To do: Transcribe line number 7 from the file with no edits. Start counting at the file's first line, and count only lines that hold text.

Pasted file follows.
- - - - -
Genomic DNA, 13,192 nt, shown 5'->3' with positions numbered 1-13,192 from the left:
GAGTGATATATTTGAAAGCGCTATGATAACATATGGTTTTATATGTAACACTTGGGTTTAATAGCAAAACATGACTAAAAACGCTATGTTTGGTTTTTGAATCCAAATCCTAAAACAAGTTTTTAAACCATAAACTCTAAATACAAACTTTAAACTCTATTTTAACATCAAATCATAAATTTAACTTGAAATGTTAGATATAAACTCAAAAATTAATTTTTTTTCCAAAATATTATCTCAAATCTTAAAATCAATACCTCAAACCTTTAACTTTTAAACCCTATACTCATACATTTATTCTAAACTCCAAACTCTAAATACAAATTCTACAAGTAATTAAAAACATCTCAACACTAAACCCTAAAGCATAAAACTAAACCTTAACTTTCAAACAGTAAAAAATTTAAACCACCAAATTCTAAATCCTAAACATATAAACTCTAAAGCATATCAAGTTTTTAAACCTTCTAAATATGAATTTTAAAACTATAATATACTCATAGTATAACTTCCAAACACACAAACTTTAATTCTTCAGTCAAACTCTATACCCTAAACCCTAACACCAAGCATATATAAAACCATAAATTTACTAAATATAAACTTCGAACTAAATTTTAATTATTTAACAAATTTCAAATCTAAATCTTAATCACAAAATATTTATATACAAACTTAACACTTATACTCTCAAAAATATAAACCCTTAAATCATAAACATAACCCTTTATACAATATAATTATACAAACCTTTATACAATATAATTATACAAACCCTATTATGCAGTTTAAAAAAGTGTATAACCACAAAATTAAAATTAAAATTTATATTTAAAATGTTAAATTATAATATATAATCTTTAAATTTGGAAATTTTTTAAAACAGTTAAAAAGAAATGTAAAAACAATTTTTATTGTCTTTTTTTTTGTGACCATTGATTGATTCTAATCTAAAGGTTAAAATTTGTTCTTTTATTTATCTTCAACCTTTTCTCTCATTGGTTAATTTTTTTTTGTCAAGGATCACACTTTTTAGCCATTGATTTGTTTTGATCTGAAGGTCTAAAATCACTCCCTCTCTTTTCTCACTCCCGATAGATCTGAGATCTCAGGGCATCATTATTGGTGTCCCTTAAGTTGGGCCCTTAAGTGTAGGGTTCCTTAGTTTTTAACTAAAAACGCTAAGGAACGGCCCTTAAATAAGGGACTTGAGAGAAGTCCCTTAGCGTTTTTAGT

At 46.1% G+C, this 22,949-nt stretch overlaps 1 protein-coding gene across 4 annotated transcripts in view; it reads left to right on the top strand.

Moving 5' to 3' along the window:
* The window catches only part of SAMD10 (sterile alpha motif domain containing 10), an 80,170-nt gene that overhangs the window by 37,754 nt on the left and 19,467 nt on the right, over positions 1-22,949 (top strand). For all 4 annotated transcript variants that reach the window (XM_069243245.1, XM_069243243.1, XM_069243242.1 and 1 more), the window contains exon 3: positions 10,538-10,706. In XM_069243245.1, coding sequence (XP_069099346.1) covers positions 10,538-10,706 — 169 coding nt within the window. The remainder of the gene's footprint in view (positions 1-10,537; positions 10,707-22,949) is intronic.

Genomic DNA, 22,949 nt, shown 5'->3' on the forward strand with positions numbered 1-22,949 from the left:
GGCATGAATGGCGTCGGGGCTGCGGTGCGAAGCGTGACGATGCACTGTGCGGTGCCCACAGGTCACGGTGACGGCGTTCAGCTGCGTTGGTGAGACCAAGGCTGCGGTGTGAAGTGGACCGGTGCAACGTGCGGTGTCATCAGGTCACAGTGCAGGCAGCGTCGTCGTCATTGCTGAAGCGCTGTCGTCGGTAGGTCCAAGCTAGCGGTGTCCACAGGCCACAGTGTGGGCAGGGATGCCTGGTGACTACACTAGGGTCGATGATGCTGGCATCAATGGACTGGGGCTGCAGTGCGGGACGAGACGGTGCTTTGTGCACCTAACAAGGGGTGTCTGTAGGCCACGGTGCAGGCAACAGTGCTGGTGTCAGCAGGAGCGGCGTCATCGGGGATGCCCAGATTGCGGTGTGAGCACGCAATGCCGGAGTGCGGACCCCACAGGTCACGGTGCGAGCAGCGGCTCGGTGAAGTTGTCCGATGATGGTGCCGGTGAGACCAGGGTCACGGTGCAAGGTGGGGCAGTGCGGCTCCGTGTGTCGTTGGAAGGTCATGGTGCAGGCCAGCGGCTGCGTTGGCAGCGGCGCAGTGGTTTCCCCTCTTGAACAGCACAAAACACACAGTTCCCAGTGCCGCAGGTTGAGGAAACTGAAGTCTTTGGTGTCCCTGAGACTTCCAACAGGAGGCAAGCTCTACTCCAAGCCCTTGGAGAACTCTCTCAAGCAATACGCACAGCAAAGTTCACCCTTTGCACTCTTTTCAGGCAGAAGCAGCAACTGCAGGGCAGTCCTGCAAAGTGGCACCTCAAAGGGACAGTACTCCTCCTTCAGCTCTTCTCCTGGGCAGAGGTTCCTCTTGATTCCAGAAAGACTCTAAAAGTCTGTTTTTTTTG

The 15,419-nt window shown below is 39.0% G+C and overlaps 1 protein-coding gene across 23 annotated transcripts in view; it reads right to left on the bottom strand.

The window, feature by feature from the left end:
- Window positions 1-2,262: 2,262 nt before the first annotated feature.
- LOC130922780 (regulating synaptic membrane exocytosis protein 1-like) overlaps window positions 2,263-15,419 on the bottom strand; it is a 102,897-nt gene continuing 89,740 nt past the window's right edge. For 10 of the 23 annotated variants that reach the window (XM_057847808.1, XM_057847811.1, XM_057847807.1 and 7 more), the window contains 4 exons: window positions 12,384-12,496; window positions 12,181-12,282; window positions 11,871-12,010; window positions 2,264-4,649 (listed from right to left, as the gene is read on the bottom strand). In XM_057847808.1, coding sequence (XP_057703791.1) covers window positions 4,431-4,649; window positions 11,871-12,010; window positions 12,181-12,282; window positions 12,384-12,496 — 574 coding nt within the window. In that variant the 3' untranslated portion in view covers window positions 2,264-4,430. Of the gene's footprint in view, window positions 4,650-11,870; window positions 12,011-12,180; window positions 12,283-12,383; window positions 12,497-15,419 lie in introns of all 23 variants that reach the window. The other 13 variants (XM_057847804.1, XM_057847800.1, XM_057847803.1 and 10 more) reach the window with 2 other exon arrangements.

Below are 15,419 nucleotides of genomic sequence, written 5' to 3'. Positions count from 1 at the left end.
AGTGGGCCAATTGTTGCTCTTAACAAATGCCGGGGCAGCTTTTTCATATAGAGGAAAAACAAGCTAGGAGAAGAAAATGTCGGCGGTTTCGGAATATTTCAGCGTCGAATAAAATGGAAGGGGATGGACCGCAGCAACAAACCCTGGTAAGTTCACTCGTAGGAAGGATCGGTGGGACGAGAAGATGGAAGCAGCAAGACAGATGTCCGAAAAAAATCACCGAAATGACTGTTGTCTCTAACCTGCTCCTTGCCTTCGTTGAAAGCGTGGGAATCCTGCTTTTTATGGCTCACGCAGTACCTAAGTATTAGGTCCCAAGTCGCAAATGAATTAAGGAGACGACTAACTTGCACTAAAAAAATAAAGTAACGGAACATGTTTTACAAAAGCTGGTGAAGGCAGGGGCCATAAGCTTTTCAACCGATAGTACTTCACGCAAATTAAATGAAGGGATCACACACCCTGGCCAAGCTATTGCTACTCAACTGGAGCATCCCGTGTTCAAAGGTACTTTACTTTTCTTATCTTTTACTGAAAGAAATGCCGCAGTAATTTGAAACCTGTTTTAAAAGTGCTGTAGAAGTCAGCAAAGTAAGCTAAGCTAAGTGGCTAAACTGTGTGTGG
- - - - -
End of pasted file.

GGCATGAATGGCGTCGGGGCTGCGGTGCGAAGCGTGACGATGCACTGTGCGGTGCCCACAGGTCACGGTGACGGCGTTCAGCTGCGTTGGTGAGACCAAGGCTGCGGTGTGAAGTGGACCGGTGCAACGTGCGGTGTCATCAGGTCACAGTGCAGGCAGCGTCGTCGTCATTGCTGAAGCGCTGTCGTCGGTAGGTCCAAGCTAGCGGTGTCCACAGGCCACAGTGTGGGCAGGGATGCCTGGTGACTACACTAGGGTCGATGATGCTGGCATCAATGGACTGGGGCTGCAGTGCGGGACGAGACGGTGCTTTGTGCACCTAACAAGGGGTGTCTGTAGGCCACGGTGCAGGCAACAGTGCTGGTGTCAGCAGGAGCGGCGTCATCGGGGATGCCCAGATTGCGGTGTGAGCACGCAATGCCGGAGTGCGGACCCCACAGGTCACGGTGCGAGCAGCGGCTCGGTGAAGTTGTCCGATGATGGTGCCGGTGAGACCAGGGTCACGGTGCAAGGTGGGGCAGTGCGGCTCCGTGTGTCGTTGGAAGGTCATGGTGCAGGCCAGCGGCTGCGTTGGCAGCGGCGCAGTGGTTTCCCCTCTTGAACAGCACAAAACACACAGTTCCCAGTGCCGCAGGTTGAGGAAACTGAAGTCTTTGGTGTCCCTGAGACTTCCAACAGGAGGCAAGCTCTACTCCAAGCCCTTGGAGAACTCTCTCAAGCAATACGCACAGCAAAGTTCACCCTTTGCACTCTTTTCAGGCAGAAGCAGCAACTGCAGGGCAGTCCTGCAAAGTGGCACCTCAAAGGGACAGTACTCCTCCTTCAGCTCTTCTCCTGGGCAGAGGTTCCTCTTGATTCCAGAAAGACTCTAAAAGTCTGTTTTTTTTG